Reviews – As a Women / The Other Women
A mixed bunch of reviews – they are all included here so as to juxtapose the different points of view expressed about transgenderism itself and Barry Kay’s portrayal of its outward manifestation.
Whatever one is to make of the reviews, it is nevertheless doubtful whether a critic’s undue expectations, commingled with apparent personal prejudice towards the subject matter, represent the basis for a fair assessment of a photographer’s intent, objective and achievement.
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The images displayed here are already contained on other pages of this site and will eventually be replaced with further ones from the publication.
If you think that Australian men are nothing, but a load of Bruces drinking Fosters, waiting for their billies to boil, take a look at Barry Kay’s extraordinary book of photographic portraits of Australian transvestites. Folksong may have them camping by a billabong but this lot are camping it up in Sydney – it might well be renamed Sidonie – possibly the fastest growing transvestite community in the world. One of its most surprising aspects is that, less than ten years ago, an Australian transvestite was literally in the closet with his clothes. Now, as Barry Kay’s photographs demonstrate, he’s visibly alive and well in the parks and on the streets and beaches, making his Mecca, Kings Cross, surely the Babylon of Australasia.
Australians, like Americans, have always made a myth out of manhood, so that the gulf between the ideals of society and their emergent sub-culture is much wider than in those countries which have traditionally tolerated fetishism. In his short, but perceptive and pertinent introduction, Barry writes:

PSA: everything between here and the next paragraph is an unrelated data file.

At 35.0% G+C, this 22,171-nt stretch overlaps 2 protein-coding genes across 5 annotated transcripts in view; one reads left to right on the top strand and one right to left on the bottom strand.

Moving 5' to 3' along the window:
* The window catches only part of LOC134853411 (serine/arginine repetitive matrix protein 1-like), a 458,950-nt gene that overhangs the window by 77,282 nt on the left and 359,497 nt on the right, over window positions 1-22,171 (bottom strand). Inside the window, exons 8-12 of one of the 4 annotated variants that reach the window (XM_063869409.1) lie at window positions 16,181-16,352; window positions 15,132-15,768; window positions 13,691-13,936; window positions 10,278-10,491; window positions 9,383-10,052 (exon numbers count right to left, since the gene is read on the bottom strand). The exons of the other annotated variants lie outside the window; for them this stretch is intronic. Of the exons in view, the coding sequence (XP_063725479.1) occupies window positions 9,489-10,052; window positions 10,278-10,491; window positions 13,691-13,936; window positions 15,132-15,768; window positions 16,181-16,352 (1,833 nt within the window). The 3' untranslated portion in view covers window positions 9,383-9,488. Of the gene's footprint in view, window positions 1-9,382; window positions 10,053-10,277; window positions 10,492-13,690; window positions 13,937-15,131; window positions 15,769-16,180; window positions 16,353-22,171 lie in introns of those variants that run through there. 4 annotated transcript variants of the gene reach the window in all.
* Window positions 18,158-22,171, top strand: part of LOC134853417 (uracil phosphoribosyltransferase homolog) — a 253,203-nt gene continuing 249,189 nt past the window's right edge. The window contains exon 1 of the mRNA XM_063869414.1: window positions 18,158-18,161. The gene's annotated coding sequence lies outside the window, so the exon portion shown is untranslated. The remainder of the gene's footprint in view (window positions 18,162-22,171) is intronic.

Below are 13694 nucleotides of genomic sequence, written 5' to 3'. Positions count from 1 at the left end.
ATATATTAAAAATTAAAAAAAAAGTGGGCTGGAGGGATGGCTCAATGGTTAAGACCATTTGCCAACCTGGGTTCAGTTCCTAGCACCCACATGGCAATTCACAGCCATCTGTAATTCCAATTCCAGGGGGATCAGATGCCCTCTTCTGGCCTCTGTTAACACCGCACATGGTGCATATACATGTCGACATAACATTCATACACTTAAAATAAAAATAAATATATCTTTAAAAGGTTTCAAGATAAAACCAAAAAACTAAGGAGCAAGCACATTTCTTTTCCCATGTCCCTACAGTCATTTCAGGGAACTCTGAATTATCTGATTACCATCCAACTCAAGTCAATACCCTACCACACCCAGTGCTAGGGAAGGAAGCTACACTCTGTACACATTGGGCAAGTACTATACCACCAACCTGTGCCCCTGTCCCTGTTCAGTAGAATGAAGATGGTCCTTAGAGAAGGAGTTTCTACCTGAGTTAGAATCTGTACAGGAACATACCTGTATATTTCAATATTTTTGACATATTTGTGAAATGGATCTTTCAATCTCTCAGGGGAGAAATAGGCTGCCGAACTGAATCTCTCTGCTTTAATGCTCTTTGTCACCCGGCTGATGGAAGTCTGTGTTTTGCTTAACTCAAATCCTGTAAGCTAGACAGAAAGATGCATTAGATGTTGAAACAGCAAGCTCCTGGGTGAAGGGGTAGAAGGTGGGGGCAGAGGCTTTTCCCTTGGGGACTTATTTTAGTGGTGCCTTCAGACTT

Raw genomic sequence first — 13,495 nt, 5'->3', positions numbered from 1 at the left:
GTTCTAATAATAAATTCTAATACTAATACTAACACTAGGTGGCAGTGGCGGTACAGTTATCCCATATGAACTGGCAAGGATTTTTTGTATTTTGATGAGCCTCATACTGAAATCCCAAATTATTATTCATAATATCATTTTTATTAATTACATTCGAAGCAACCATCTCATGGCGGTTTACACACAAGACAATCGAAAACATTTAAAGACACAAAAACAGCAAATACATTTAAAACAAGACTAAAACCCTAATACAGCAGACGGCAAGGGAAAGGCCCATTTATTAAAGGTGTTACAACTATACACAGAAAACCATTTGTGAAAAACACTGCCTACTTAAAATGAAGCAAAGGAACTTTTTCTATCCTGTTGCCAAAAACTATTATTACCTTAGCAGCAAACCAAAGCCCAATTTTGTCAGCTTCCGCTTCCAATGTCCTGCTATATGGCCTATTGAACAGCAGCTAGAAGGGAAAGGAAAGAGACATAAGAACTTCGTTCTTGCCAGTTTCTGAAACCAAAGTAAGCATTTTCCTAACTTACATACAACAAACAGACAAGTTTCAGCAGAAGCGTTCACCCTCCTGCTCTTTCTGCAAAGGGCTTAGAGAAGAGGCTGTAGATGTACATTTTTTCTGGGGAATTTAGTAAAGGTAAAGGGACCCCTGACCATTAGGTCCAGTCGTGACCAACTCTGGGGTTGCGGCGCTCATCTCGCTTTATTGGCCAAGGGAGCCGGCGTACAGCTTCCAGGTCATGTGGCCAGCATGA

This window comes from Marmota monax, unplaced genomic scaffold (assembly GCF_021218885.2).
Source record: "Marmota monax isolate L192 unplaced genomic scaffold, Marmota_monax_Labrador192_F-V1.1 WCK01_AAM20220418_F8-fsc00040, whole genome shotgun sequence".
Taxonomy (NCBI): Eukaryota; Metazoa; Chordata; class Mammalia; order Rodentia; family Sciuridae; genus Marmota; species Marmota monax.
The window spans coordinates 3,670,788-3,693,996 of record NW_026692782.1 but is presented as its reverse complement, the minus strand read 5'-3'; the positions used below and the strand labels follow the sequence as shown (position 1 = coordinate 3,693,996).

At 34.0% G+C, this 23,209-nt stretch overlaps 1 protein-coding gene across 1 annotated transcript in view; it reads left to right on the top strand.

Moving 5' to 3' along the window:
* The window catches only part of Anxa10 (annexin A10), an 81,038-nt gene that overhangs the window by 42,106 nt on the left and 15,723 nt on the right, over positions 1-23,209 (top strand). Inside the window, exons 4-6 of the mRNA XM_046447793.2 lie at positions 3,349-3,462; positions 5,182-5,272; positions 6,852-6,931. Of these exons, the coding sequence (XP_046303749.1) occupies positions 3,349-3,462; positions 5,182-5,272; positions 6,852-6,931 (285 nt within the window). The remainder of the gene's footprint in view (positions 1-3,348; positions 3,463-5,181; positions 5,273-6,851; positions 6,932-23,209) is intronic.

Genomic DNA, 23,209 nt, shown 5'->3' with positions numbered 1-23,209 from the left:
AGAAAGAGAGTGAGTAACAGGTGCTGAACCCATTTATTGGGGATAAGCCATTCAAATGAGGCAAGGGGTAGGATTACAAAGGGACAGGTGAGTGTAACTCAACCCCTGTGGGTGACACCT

Australia’s myth of heroism through physical achievement cultivates the belief in male elitism, a notion inevitably undermined by the presence of a transsexual community which, paradoxically, not only finds social acceptance but also manages to fulfil a social need.
There has, indeed, been physical achievement – quite astonishing at times. Hormones, electrolysis and the much publicised and glamourised sex-change operations have created a kind of femininity, although the expected tranquillity of mind does not always follow man-created-woman. Suicides and attempted suicides have not deterred others from seeking sex-change, but the solution is not so simple. In spite of social acceptance and the freedom to be themselves, outsize Bubbles in his blonde wig, withered Alice in sagging bikini, Delilah hugging a toy panda and Diane posed beneath a picture of Bette Davis seem both bizarre and sad. Even the few who have actually acquired a deceptive appearance look touchingly vulnerable; in moments of truth life must seem lonely, frenetic and a desperate sham.
The Spectator – 20 November 1976
Barry Kay’s The Other Women
For several years now, Sydney has long been considered the transvestite capital of the world and this premise has now been proven with the publication of this book which is an extraordinary photographic record made in Australia of transvestism, female impersonation and the transsexual communities of Sydney and Melbourne. According to the report in The Guardian, Manchester, recently, the volume under review when published in England was “promptly banned by leading bookshops”. Obviously the ban would have to be because of the book’s topic (transvestism) rather than for the presentation of the subject. It’s anything but pornographic or even offensive.
As Barry Kay says in his lengthy preface: I have aimed to depict the widest cross section possible – to show those living within a self-styled community or those on the fringe of it and those choosing a more secluded existence. He indeed does. They’re all there. Iris, Bubbles, Kandy, Corinne, Simone… The Other Women come in all shapes and sizes. There are blonde bombshells, comfortable suburban housewives, dainty Gigi types, hefty tomboys, and macabre femmes fatales.